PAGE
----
Peterson: A tale of two Vails |

Peterson: A tale of two Vails

It was the best of times, it was the worst of times.

At least it felt that way just after 10:12 p.m. Tuesday in the Vail Town Council chambers after Mayor Dave Chapin cast his deciding vote in favor of upholding the approval of a controversial development called Booth Heights. There were back slaps and hugs among the development team and other proponents of the East Vail project, while the large crowd of vocal opponents shuffled out into the night, heads hung in disbelief.

Good luck finding any middle ground in Vail these days.

Depending on who you ask, this project is either the worst thing to ever happen to Happy Valley or it’s a positive step to help solve Vail’s workforce housing pickle.

It’s either a win for regular Joes or a sure death sentence for the bighorn sheep that winter in the area.

It’s yet another example of the big, bottom-line driven resort company getting what it wants, conflicts of interest be damned, or it’s a town and its biggest partner making meaningful progress on a persistent problem.

There’s no wiggle room. Booth Heights is an all-or-nothing, either-or debate. It has pushed this community to its edges.

At least it sure feels that way.

Either you’re a spoiled NIMBY or you’re a sheep killer.

Either you’re for workforce housing or you aren’t.

Either this project has been thoroughly greased and rammed through the town’s approval process, as opponents claim, or it has undergone a rigorous, public vetting, as the developer claims.

Either Vail Resorts got away with murder for not paying property taxes on the parcel of land for more than four decades or the confusion over who owned the property was just an honest mistake.

Forget Booth Heights — just call it Wuthering Heights for how stormy this whole ordeal has been.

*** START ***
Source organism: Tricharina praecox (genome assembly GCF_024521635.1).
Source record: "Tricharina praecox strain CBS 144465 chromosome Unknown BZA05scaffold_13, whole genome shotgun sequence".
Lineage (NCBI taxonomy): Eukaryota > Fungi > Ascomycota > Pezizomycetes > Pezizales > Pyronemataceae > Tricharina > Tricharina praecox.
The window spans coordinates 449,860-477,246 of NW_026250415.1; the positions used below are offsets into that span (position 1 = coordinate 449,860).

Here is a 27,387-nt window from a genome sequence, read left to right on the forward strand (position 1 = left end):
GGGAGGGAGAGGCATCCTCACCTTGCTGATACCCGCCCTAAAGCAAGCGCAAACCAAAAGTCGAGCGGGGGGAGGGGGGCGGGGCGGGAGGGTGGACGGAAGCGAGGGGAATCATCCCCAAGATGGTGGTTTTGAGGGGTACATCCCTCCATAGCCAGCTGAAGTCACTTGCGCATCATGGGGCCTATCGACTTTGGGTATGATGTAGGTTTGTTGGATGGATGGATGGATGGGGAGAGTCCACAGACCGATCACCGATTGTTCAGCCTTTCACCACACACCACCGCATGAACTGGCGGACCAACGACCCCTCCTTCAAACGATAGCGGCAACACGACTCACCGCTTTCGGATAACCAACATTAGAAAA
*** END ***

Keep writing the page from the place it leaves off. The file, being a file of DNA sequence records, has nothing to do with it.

And don’t think the clouds are lifting anytime soon. No friggin’ way. After Chapin’s deciding vote, Vail Town Council Member Kim Langmaid said she’d like to schedule a future discussion about a possible town purchase of the property, as well as future discussions with Vail Resorts on options to build workforce housing in town.

Could there be a deal struck yet? Would the developer or Vail Resorts even consider one, given all the shrapnel they’ve taken? Or, despite all the letters to the paper, and the impassioned pleas in public meetings, will the bulldozers arrive in East Vail next summer?

The only certainty after Tuesday night’s vote is that the two sides couldn’t be farther apart. That’s especially true when it comes to the difference of opinions over the fate of the beleaguered bighorn herd, whose numbers have dropped in the last decade to below 50 sheep — about to 5% of the herd’s historic numbers.

Has Vail just decided to kill off its iconic herd? Or will the sheep prosper under the public-private mitigation efforts funded by the developer?

Everybody’s got an opinion, including the wildlife experts commissioned by the town who agreed the best option was to build somewhere else.

But it’s the votes of the elected officials who will dictate Vail’s future.

And that one vote by Chapin, an either-or decision, for sure, ensures that there will be no unity in Happy Valley anytime soon.

Get used to those clouds.

Editor Nate Peterson can be reached at

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